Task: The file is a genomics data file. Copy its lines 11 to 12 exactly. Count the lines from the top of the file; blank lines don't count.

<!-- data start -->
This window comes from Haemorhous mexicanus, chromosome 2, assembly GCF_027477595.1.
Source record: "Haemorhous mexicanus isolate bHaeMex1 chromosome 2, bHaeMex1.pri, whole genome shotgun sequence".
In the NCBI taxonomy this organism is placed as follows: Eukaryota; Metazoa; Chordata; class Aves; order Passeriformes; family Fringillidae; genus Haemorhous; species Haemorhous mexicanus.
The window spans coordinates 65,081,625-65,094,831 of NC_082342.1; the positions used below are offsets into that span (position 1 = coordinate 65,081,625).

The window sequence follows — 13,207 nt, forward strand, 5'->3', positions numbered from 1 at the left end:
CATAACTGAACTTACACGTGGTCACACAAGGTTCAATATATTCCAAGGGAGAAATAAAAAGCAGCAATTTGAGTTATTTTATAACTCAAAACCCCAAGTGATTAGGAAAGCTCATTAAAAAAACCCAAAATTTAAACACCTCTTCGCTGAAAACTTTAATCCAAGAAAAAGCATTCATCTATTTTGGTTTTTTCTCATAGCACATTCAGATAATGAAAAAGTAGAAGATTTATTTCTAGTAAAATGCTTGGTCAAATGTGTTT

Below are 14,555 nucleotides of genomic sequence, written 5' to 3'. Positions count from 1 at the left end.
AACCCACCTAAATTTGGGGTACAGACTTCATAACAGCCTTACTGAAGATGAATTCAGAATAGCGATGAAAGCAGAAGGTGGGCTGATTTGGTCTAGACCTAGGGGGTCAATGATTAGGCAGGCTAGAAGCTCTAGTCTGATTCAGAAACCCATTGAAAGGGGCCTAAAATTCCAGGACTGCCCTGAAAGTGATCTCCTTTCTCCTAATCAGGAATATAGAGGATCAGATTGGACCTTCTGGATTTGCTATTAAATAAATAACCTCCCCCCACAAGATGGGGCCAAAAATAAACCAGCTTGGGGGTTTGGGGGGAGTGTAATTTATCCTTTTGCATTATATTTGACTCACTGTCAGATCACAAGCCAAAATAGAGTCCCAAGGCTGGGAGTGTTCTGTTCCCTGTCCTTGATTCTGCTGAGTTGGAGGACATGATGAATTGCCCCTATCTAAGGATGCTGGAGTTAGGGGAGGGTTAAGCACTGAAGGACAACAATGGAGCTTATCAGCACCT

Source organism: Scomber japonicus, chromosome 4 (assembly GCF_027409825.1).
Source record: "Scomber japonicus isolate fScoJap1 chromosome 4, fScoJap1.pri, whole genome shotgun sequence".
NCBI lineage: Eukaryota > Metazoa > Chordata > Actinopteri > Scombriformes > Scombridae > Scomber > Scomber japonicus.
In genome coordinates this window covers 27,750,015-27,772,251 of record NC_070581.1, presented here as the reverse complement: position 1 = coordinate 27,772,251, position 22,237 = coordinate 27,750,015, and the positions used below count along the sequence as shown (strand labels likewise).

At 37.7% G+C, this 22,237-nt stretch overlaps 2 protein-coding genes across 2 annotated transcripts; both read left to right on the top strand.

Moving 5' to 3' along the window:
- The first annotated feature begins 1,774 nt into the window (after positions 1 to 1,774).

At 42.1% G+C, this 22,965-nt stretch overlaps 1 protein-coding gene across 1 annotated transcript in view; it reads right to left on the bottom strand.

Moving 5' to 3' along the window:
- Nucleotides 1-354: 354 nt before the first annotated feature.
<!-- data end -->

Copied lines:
NCBI lineage: Eukaryota > Metazoa > Chordata > Actinopteri > Scombriformes > Scombridae > Scomber > Scomber japonicus.
In genome coordinates this window covers 27,750,015-27,772,251 of record NC_070581.1, presented here as the reverse complement: position 1 = coordinate 27,772,251, position 22,237 = coordinate 27,750,015, and the positions used below count along the sequence as shown (strand labels likewise).